The section of the chicken run I was harvesting today was about 1 year old. In the past, I was getting about 50% finished compost in the first wagon and 50% unfinished compost in the reject wagon. Today, I was getting about 90% finished compost and maybe only about 10% rejects. So, my sifting job was really going fast today - even with the "help" of all my chickens in the area that I was harvesting. BTW, my cement mixer compost sifter sifts out about 6 cubic feet of compost every 15 minutes. I used to buy my compost at the big box stores for about $5,00 per 2 cubic bag. Now I make my own compost and sift it out to the tune of about $60 worth of compost every hour of run time with my compost sifter. Saves me a lot of money.

This year, I have built a few more 4X4 foot galvanized steel panel raised hügelkultur beds. I mix the chicken run compost 1:1 with good Red River topsoil I purchased from a local nursery. That 1:1 mix goes on the top 6-8 inches of my raised beds. Here is one of the raised beds I finished filling up today.

View attachment 3126711

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View attachment 3126698

I will be planting peppers in this raised bed this weekend. Where I live, our average last frost date is the end of May, so I'm right on time with my projects.

Love talking about my chicken run composting and gardening projects. Willing to answer any questions you may have, or look forward to comments and pictures of your setups. Thanks for any feedback.
This is amazing!
 
I'm impressed, you definitely made this form of composting look easy, fun and sexy. Terrific sifter and all of the thoughtful effort put into your successful composting- including the great share with the photos for us folks- easy to glean some big inspiration and a few tricks from you.
Composting is such a great thing to do for a whole bunch of reasons that you helped make perfectly easy to follow. Mahalo!
5 ☆, 2 👍 and a golf 👏 for sure!
 
I love the sifter idea, and that is really beautiful looking compost.

For coarse sifting I have a panel of 1/2" welded wire on a wood frame (recycled from my old prefab's wall) and that can sit on a yard cart and sift right into that.

My fine sifter is a lot slower and more lowkey... hardware cloth folded around a 5 gal bucket.

Chunky bits get tossed back into the run or dumped in depressions in the lawn to help even the ground level out.
 
This is amazing!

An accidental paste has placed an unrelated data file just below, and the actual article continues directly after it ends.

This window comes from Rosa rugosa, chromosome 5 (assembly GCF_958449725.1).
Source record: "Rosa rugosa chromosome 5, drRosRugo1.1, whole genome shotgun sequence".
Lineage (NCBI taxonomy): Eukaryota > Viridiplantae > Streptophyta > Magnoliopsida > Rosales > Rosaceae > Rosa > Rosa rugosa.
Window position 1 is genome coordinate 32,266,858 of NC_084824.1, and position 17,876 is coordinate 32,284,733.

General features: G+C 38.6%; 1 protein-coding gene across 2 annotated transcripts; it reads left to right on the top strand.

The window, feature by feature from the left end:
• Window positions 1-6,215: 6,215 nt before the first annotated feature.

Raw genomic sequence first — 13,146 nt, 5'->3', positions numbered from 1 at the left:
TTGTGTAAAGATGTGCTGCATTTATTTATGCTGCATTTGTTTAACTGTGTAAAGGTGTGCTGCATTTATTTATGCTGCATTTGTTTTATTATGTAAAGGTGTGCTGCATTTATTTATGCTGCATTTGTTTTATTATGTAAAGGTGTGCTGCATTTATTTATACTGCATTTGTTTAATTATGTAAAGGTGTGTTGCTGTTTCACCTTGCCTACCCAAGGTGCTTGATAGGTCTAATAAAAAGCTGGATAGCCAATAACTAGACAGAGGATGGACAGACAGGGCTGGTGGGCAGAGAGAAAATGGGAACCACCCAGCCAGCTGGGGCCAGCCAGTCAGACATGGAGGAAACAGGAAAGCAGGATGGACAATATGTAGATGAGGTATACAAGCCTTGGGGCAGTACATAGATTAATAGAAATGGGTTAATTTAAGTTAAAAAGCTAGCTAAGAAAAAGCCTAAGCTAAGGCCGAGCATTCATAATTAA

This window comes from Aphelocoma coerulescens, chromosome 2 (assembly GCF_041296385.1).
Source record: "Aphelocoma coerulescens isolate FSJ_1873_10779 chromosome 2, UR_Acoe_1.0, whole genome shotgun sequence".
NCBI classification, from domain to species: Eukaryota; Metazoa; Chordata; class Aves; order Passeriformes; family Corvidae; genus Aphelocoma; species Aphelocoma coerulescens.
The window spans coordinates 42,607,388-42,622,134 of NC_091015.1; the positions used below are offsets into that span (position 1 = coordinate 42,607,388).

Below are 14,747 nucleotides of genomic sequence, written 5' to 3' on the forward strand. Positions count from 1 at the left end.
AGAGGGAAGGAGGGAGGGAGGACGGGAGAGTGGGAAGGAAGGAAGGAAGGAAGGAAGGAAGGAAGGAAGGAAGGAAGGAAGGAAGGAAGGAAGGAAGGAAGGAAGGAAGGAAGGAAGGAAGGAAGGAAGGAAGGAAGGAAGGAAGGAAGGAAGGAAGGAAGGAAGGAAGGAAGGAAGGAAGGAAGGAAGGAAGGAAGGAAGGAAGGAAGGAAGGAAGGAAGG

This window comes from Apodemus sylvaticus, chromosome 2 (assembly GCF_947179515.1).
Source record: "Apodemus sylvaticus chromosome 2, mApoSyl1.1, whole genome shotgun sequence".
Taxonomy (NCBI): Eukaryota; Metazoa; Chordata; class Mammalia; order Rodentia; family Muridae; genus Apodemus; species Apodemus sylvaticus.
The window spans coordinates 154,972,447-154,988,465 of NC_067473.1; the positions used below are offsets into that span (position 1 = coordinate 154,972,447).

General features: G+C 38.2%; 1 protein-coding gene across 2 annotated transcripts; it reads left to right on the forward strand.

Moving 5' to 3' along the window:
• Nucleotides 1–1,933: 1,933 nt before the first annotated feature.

The system is amazing, IMHO, because it uses the natural instincts of our chickens to scratch and peck for food, which mixes all the stuff I dump in the chicken run, and that turns into compost which I harvest as needed. I have way more compost than I can use, but the good thing about this compost system is that the compost just gets better the longer it sits in the run.
 
I'm impressed, you definitely made this form of composting look easy, fun and sexy.

I have never thought of making compost as sexy, but OK! Using the chickens to make compost in the run is easy. The fun part is seeing all the food I can grow with the chicken run compost in my raised beds. Also, since I save so much money on no longer buying compost at the big box stores, I guess I have more money to spend on fun stuff.

Terrific sifter and all of the thoughtful effort put into your successful composting- including the great share with the photos for us folks- easy to glean some big inspiration and a few tricks from you.

:old For years, and years, I used a manual sifter I made out of 2X4's and some hardware cloth. I just got too old to put all that work into sifting compost manually. The cement mixer compost sifter was a great solution for me as I upped my game with the chicken run composting. I have way too much compost to sift manually, even if I was a lot younger.

Composting is such a great thing to do for a whole bunch of reasons that you helped make perfectly easy to follow.

Chickens, composting, and gardening all seem to go together so well. And, I'm at an age and stage in my life where I really enjoy the process. If you don't use your chickens to make compost, then I personally think you are missing out on one of the best benefits to having a backyard flock. I tell people I bought composting chickens and get eggs as a bonus. Some people laugh, but the gardeners know what I mean.
 
I love the sifter!! I haven’t harvested any compost from the chicken run, but I should. All the chipped wood we added about 3 years ago is essentially decomposed other than the largest pieces. We have a separate compost 3-bin system bc there is no great way for us to put a lot in the run.

I know some people may have chicken runs too small to make compost like I do. But, there are probably many people who could make more compost in the run if they wanted to do that.

That cement mixer compost sifter I have is great because I can also put in different sized screens to sift my compost. I'll use 1/4 X 1/4 inch hardware cloth screen for seed starting mix. I use the 1/2 X 1/2 inch for most of my raised beds potting mix. And, I'll just take out the inner screen and use my 1 X 1/2 inch main hardware cloth for filling beds. What I like is that the wood that is too big for the sifting screen will get rejected and I can throw all that back into the chicken run for some more composting.